Acetaldehyde is not only an observed emission species but also a key intermediate produced during the combustion or low-temperature oxidation of fossil fuels as well as biofuels. Investigations into the low-temperature oxidation mechanisms for acetaldehyde are essential to better understanding some interesting phenomena like auto-ignition or cool flames. Therefore, experiments in a Jet Stirred Reactor were conducted with a fixed residence time around 2.7 s at low-temperature range (528 to 946 K) at 700 Torr. To our knowledge, this is the first set of detailed experimental results of the low-temperature oxidation of acetaldehyde. The mole fractions of 30 species were measured as functions of temperature by employing a molecular beam mass spectrometer using synchrotron generated vacuum ultra-violet photons as ionization source. Theoretical calculations were conducted to help with the identification and quantification of the peroxided intermediates (CH3O2 and C2H4O3 isomers), providing valuable information for the low-temperature oxidation of acetaldehyde. Based on the measured concentration profiles of various species, especially for the oxygenated intermediates, suggestions for further improvement on the mechanisms are proposed. This experimental study provides an opportunity to advance our knowledge of the low-temperature oxidation of acetaldehyde.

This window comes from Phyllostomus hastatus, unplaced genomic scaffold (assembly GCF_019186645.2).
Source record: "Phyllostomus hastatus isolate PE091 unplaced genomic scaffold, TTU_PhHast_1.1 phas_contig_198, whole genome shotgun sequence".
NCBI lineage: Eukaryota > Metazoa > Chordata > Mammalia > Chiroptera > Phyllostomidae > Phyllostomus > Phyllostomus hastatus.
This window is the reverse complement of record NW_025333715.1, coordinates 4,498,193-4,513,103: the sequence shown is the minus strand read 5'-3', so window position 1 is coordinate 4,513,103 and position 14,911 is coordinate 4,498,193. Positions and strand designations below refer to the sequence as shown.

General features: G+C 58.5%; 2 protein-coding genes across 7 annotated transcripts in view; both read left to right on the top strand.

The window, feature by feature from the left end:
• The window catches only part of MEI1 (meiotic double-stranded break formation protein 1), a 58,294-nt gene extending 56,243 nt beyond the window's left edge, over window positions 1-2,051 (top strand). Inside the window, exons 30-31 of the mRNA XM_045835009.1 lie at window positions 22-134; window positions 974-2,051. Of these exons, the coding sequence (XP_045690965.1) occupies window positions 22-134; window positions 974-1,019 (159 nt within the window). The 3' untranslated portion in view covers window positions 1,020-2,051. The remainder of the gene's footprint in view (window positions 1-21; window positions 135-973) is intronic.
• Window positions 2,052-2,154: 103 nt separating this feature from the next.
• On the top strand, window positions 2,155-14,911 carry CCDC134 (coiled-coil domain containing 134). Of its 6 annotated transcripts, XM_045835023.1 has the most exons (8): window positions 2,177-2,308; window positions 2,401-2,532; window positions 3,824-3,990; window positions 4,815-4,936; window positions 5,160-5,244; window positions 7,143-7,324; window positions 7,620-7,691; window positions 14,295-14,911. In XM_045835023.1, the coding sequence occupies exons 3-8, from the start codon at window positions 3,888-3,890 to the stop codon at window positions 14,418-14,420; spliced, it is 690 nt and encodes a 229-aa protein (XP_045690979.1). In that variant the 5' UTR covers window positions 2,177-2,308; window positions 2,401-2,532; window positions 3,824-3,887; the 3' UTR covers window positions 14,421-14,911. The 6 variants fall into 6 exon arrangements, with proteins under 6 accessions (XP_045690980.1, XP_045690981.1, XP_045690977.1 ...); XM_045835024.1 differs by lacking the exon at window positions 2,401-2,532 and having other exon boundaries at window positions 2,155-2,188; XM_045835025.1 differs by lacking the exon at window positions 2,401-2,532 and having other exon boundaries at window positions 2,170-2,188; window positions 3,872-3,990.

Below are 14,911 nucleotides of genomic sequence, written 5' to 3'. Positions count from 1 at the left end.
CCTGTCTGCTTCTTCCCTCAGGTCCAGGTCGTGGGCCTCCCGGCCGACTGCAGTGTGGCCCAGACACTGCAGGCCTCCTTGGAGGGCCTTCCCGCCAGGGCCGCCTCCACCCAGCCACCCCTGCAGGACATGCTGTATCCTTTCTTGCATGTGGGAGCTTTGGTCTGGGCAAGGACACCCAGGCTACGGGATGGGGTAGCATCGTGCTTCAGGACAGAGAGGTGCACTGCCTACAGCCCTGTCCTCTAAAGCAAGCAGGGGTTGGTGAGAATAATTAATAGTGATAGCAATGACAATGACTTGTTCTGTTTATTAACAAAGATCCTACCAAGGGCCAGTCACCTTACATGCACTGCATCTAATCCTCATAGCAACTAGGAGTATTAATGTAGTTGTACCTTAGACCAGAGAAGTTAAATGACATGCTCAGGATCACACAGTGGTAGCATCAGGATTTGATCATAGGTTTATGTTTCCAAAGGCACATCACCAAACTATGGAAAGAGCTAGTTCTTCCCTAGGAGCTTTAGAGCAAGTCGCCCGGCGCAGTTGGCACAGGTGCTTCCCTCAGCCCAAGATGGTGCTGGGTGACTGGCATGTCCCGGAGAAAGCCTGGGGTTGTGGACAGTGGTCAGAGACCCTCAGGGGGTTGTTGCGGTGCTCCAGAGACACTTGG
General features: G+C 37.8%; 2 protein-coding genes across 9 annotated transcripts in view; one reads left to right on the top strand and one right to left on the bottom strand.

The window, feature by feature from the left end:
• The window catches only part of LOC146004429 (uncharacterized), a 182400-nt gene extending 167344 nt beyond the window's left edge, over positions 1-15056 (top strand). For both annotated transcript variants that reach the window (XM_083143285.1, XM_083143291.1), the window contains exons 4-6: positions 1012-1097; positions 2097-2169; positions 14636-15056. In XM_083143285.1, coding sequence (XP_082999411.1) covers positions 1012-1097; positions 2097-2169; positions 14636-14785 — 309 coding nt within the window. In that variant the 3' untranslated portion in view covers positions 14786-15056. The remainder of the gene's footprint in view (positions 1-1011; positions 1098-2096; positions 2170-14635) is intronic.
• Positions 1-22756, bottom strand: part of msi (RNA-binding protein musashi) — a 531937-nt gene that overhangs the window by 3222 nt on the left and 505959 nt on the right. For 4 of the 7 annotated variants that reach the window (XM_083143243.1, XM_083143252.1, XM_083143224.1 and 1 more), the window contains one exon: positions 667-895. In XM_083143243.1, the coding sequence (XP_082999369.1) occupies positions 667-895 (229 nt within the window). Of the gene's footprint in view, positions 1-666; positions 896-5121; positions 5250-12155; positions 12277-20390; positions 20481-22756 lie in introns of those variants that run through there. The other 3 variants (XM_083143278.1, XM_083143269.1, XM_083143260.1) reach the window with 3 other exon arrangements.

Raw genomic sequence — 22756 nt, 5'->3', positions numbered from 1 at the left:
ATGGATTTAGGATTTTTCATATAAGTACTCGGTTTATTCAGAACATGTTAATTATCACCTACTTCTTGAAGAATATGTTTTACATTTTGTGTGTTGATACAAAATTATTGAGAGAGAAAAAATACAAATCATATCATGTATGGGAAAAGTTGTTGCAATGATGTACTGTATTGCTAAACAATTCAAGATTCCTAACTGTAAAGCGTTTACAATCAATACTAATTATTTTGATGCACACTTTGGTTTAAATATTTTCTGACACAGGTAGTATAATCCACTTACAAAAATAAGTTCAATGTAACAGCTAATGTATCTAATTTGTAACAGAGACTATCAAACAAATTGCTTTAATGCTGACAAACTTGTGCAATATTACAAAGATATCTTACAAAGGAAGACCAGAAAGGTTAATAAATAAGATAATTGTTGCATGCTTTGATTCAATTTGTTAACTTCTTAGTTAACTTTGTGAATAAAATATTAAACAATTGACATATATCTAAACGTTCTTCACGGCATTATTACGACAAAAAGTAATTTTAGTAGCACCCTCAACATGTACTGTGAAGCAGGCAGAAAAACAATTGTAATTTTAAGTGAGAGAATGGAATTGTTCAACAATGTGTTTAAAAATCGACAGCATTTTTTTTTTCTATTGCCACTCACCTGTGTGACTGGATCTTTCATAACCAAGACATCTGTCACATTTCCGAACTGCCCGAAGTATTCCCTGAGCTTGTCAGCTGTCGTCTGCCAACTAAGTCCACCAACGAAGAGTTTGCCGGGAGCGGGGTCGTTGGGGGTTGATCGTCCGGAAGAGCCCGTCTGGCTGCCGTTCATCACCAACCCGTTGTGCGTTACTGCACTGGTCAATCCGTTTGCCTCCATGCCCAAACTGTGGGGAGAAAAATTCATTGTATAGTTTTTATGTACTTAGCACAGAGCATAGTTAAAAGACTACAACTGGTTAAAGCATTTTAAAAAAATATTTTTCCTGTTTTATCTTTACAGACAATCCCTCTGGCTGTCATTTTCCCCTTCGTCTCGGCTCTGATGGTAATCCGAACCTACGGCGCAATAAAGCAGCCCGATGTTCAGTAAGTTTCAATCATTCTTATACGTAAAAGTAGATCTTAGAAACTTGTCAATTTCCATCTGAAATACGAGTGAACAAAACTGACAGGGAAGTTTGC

|Original language||English (US)|
|Title of host publication||11th Asia-Pacific Conference on Combustion, ASPACC 2017|
|State||Published - Jan 1 2017|